“We evolved an aversion to physical pain, because that keeps us alive. But when we evolved further and developed frontal lobes and developed sentience and self-awareness, we took our aversion to pain into the psychological world. And we all, if you think about it, spend all of our days, everyday doing things to avoid what you might consider to be legitimate pain.
We have this idea now in our society that are never supposed to feel bad. We’re never supposed to feel anxious. We’re never supposed to feel exhausted. And if we do, people come to ask me as a doctor, give me a pill for this. And what I’m suggesting in the book is that when you look at pain, whether that is anxiety or exhaustion or anger or guilt or physical pain, from the perspective of acceptance, it has a very strange and paradoxical effect. It actually reduces the level of intensity of whatever you’re feeling.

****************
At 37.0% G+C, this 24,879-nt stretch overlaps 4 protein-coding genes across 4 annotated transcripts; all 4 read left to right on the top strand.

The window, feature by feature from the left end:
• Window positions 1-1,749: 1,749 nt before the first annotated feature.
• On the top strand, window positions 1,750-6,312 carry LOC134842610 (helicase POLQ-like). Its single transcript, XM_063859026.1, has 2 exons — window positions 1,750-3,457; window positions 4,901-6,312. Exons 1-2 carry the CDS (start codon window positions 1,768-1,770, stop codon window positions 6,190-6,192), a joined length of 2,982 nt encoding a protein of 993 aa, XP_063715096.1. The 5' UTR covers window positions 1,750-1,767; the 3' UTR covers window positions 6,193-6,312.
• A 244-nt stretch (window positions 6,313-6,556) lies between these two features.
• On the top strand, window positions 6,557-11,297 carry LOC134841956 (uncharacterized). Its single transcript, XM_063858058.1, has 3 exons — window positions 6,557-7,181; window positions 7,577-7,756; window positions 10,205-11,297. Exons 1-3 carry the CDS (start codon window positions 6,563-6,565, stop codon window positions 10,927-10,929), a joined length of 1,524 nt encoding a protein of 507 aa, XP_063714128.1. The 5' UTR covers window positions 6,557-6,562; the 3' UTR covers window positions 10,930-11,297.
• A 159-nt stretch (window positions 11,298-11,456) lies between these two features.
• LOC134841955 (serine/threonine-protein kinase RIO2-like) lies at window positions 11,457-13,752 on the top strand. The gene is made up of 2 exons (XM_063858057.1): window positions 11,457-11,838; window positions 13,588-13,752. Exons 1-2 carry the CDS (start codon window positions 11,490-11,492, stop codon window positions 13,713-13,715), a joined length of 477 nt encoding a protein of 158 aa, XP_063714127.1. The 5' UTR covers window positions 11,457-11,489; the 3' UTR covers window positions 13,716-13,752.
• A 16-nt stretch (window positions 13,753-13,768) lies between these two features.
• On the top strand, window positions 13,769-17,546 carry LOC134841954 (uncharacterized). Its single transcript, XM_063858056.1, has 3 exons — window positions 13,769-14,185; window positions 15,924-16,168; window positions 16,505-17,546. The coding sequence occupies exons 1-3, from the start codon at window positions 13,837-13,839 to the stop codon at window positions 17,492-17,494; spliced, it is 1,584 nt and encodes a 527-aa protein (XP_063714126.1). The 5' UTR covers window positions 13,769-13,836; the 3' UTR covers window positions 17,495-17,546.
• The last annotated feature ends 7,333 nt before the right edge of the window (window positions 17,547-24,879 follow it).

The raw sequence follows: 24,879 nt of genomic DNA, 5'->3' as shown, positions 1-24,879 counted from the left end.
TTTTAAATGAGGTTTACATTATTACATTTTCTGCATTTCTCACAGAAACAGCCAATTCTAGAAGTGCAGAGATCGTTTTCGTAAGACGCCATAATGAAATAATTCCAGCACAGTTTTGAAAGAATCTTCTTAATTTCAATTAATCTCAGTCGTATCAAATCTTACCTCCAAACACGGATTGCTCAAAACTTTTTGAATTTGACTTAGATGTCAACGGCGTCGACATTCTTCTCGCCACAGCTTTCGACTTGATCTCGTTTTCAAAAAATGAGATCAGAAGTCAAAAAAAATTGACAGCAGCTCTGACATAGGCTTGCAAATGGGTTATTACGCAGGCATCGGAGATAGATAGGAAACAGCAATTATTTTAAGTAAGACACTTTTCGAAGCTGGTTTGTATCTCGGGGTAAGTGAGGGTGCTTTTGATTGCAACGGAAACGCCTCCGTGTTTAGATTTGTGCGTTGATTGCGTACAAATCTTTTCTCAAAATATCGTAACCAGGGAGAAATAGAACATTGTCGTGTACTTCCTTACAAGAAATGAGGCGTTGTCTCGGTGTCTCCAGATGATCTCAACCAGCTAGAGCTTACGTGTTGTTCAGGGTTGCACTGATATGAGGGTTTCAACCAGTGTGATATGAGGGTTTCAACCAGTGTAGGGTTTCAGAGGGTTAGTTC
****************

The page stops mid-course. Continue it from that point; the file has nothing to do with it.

So, for example, people who are trying to quit smoking and have nicotine cravings, or trying to lose weight and have hunger cravings — even epileptics who will often get a warning sign that a seizure’s about to come on with some very unpleasant sensations — if all those people view those unpleasant sensations with acceptance, invariably what happens is the studies show they have a higher rate of quitting smoking, a higher rate of successfully losing weight, and even a lower rate of seizures.
There is something about saying to yourself, when there’s an unpleasant sensation coming, rather than “I can’t handle this,” say instead, “Bring it on!”
In a sense, we’re saying to ourselves, we’re strong enough to keep going. And studies show in different contexts that this really makes a difference in how well we perform. And also in how we experience that exhausting or that anxiety or that food or nicotine craving.